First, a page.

Elizabeth Rosado rsvped for The Puerto Rican Status Archives Project: A History of Federal Status Legislation for Puerto Rico, 1898 to the present 2021-06-17 10:02:41 -0400
The Puerto Rican Status Archives Project:
A History of Federal Status Legislation for Puerto Rico, 1898 to the present
Between the 56th (1898) and 117th (2021) Congresses, federal lawmakers debated more than 140 bills providing for the resolution of Puerto Rico’s territorial status. The Puerto Rico Status Archives Project (PRSAP) is an initiative to create a public repository of documents addressing the history of the political status legislation for Puerto Rico. This webinar provides an overview of some of the preliminary findings of our initial effort to analyze all the federal status legislation debated in Congress. This webinar is meant to introduce the public to the PRSAP and its potential uses.
Author: Charles R. Venator-Santiago, Associate Professor with a Joint Appointment, Department of Political Science & El Instituto, University of Connecticut
Commentator: José Javier Colón Morera, Professor, Department of Political Science, University of Puerto Rico
Charles R. Venator-Santiago is an associate professor with a joint appointment in the Department of Political Science and El Instituto at the University of Connecticut. He works on questions of U.S. territorial law and policy. He is the coordinator of the Puerto Rico Citizenship Archives Project (https://scholarscollaborative.org/PuertoRico/).
- Hostages of Empire: A Short History of the Extension of U.S. Citizenship to Puerto Rico, 1898 to the Present/Rehenes del imperio: Breve historia de la extension de la ciudadanía estadounidense a Puerto Rico, 1898 al presente (Editorial Universidad del Este, forthcoming 2018).
- Puerto Rico and the Origins of U.S. Global Empire: The Disembodied Shade (Routledge, 2015) (Reviewed and Recommended by CHOICE: http://bit.ly/1Qh9frH)
Articles of Note
- “Are Puerto Ricans Really American Citizens?” The Conversation (hyperlink: https://theconversation.com/are-puerto-ricans-really-american-citizens-73723)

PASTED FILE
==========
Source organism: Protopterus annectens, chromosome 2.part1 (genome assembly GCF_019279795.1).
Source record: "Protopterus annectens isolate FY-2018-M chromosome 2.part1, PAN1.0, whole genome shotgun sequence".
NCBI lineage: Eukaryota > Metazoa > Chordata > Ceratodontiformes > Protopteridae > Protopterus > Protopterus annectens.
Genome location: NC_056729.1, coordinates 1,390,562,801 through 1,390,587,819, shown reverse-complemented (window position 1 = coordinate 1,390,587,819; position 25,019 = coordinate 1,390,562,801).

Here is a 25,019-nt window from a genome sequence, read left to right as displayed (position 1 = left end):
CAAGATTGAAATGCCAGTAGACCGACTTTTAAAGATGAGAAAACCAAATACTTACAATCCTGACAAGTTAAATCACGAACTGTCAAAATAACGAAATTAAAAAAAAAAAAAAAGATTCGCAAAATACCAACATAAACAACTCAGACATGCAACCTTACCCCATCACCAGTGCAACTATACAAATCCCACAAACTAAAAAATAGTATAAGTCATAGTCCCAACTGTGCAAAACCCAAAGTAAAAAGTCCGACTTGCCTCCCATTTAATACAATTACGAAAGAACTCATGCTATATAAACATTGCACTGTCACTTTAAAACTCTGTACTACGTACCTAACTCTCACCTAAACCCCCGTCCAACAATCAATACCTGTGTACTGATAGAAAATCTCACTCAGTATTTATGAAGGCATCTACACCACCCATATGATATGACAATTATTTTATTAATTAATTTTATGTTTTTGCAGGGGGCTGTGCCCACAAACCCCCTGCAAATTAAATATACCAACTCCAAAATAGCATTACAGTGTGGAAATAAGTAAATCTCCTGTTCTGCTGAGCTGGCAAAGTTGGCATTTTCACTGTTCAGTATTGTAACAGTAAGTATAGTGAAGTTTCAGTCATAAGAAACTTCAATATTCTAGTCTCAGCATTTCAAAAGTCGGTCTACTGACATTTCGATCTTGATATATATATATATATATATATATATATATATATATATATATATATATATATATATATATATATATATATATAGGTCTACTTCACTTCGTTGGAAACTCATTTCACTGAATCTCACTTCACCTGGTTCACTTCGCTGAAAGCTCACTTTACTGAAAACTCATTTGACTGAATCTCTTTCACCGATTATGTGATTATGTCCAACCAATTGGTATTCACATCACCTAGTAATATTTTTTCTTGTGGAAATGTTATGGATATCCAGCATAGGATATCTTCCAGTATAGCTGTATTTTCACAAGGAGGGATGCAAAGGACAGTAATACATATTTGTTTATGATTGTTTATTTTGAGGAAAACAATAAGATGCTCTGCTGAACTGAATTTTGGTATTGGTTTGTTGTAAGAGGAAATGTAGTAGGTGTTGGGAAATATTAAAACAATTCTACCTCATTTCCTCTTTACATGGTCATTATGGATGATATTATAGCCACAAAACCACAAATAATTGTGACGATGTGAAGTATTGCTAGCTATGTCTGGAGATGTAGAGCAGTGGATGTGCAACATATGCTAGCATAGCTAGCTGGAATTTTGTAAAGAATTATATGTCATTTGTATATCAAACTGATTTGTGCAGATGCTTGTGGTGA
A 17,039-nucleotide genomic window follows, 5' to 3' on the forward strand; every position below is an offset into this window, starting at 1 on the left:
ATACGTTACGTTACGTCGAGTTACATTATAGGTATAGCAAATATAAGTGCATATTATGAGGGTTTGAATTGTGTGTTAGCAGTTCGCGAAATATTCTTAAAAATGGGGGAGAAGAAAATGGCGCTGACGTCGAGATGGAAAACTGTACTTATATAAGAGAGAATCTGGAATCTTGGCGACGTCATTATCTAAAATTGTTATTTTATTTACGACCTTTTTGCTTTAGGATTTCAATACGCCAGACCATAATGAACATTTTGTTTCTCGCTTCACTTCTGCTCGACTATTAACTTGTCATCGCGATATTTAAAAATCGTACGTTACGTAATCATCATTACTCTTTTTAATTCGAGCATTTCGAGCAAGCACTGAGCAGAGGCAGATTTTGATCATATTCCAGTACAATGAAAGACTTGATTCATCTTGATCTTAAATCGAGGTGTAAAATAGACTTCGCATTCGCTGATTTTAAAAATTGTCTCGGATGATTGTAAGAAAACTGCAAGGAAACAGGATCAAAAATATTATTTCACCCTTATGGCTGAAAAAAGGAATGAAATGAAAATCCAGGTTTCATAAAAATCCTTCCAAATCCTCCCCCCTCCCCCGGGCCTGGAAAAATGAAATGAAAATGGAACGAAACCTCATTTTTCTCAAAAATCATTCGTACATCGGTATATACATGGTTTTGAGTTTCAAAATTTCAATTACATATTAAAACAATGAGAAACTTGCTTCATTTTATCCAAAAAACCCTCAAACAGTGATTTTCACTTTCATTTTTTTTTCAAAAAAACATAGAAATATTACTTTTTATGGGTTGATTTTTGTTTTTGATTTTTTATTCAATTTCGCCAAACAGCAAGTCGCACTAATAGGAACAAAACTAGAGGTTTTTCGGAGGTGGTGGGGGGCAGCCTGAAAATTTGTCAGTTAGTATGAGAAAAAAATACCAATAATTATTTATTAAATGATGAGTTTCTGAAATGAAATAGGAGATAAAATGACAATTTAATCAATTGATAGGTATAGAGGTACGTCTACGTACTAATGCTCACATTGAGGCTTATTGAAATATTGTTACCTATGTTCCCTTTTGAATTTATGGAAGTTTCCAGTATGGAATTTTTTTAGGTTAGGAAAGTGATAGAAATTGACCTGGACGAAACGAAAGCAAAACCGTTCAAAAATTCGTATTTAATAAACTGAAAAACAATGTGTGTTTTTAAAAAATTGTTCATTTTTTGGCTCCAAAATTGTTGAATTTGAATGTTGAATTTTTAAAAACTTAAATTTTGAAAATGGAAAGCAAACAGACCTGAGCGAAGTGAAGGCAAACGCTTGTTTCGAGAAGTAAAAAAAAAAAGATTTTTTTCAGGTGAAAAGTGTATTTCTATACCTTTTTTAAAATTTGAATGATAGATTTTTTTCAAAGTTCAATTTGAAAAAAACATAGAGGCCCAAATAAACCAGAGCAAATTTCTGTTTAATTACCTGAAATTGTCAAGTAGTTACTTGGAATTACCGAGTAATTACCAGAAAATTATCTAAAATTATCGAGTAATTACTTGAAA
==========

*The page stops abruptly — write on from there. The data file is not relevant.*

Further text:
- “Territorial Citizenship Today: Four Interpretations” PS: Political Science and Politics 50 (2) (April 2017): 515-519. (U.S.) (Political Science)
- “A Note on Jesús T. Piñero and the Polemics of U.S. Citizenship for Puerto Ricans During the Decade of 1940,” Ámbito de Encuentros 9 (2) (2016): 7-22. (Puerto Rico) (Interdisciplinary)
- “Extending Citizenship to Puerto Rico, The Three Traditions of Inclusive Exclusion,” CENTRO: Journal of Puerto Rican Studies 25 (1) (2013): 50-75. (U.S.) (Puerto Rican Studies)
- “Marriage and the Expatriation of Puerto Rican Women: A Note on the Extension of the Cable Act of 1922 to Puerto Rico,” Latino(a) Research Review 8 (1-2) (2012): 231-246. (U.S.) (Latino Studies)
Contact: [email protected]
Javier Colon Morera is a Puerto Rican Political Scientist who has extensively researched the political status question and human rights issues regarding Puerto Rico’s territorial status. He was Chairman of the Political Science Department at the UPR-Río Piedras Campus and teaches courses and seminars on Puerto Rico-United States political relations, Human Rights, and international relations. His book, Puerto Rico y los derechos humanos: Una intersección plural, Ediciones Callejón, 2012, 2016, co-edited with Idsa Alegría Ortega, was recognized by the PEN Club of Puerto Rico as the best collective non-fiction book of the year.
Colon Morera has published extensively on US-PR relations in journals such as PS, Caribbean Studies, Latin American Perspectives, Nueva Sociedad, among others. At the present time Colón Morera is involved in a research initiative of the University of Puerto Rico about the implications of the one hundred anniversary of Balzac v. Porto Rico, one of the most relevant insular cases of the US Supreme Court. Contact: [email protected]
5:00 to 6:30 PM Eastern Standard TimeWHENLiquid error: undefined method `day' for nil:NilClassWHEREZoom
Puerto Rican New Yorkers:
Workers, Unions and Politics in the Struggle for a Better Life, 1910s-1960s